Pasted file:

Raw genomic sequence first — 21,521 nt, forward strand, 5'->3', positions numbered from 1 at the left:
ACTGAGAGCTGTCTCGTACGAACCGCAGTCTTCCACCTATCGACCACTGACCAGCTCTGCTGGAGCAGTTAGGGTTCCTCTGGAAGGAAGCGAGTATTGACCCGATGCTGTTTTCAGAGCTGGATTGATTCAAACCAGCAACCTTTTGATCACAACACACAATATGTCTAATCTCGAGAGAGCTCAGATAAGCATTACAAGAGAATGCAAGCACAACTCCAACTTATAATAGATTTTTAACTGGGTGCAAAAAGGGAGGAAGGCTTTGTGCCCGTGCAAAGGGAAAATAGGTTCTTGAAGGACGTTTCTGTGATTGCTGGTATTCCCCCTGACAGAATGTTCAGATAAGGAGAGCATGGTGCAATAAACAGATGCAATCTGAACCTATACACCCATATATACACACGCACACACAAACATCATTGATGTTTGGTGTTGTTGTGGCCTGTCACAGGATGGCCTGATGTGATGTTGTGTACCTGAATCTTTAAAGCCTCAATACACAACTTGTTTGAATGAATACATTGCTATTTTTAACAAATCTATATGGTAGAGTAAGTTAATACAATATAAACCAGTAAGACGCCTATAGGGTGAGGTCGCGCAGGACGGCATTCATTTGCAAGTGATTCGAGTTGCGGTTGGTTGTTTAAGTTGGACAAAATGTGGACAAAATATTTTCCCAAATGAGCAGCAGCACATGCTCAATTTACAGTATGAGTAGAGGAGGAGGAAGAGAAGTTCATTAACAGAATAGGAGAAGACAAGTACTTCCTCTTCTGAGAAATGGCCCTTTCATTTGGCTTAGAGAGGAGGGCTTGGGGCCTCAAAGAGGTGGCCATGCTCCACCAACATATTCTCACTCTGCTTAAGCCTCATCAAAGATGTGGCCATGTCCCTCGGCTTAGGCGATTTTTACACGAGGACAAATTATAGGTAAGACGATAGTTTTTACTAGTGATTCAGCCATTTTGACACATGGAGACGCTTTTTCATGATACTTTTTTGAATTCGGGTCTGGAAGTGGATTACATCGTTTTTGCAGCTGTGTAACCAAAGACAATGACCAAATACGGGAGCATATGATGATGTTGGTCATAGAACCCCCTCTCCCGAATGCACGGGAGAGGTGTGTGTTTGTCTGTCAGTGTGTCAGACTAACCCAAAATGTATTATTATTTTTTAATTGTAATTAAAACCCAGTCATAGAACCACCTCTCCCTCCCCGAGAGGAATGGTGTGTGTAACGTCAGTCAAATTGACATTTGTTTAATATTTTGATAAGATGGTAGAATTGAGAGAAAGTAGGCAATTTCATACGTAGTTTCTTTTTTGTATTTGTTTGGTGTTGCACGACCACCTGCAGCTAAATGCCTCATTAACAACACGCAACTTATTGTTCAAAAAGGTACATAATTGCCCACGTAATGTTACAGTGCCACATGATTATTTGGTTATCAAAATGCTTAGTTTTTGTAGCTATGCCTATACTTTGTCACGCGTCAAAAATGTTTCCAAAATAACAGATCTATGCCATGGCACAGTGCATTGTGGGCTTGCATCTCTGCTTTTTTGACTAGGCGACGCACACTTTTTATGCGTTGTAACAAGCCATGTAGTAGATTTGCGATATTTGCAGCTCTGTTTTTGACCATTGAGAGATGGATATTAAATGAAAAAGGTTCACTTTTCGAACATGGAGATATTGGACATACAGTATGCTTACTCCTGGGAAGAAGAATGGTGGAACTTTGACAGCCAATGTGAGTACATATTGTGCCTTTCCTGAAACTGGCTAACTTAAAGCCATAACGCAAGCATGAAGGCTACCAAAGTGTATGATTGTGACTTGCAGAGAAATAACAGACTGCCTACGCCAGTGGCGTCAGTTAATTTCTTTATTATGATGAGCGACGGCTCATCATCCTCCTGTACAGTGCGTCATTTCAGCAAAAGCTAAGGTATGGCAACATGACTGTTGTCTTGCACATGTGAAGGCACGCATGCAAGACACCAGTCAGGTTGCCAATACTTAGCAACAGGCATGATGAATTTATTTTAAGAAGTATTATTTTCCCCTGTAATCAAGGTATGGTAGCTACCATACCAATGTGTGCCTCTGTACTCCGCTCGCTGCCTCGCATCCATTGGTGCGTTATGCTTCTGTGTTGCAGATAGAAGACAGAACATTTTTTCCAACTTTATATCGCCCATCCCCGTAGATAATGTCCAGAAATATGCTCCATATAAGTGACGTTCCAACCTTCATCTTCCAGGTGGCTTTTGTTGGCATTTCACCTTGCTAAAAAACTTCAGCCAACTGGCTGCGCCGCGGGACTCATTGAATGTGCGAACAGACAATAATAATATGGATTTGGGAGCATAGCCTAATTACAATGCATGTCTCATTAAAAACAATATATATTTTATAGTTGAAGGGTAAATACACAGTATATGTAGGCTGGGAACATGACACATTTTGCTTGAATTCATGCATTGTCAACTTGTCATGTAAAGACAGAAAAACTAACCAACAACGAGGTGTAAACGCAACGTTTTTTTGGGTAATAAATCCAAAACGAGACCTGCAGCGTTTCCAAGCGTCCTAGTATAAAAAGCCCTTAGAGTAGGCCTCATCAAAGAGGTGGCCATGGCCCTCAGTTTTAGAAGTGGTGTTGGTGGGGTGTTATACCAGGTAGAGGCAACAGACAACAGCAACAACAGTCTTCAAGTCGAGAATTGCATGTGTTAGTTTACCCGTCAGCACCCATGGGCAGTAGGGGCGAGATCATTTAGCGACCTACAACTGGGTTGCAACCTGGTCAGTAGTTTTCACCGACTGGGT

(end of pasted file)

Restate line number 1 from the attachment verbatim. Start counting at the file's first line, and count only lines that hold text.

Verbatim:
Raw genomic sequence first — 21,521 nt, forward strand, 5'->3', positions numbered from 1 at the left: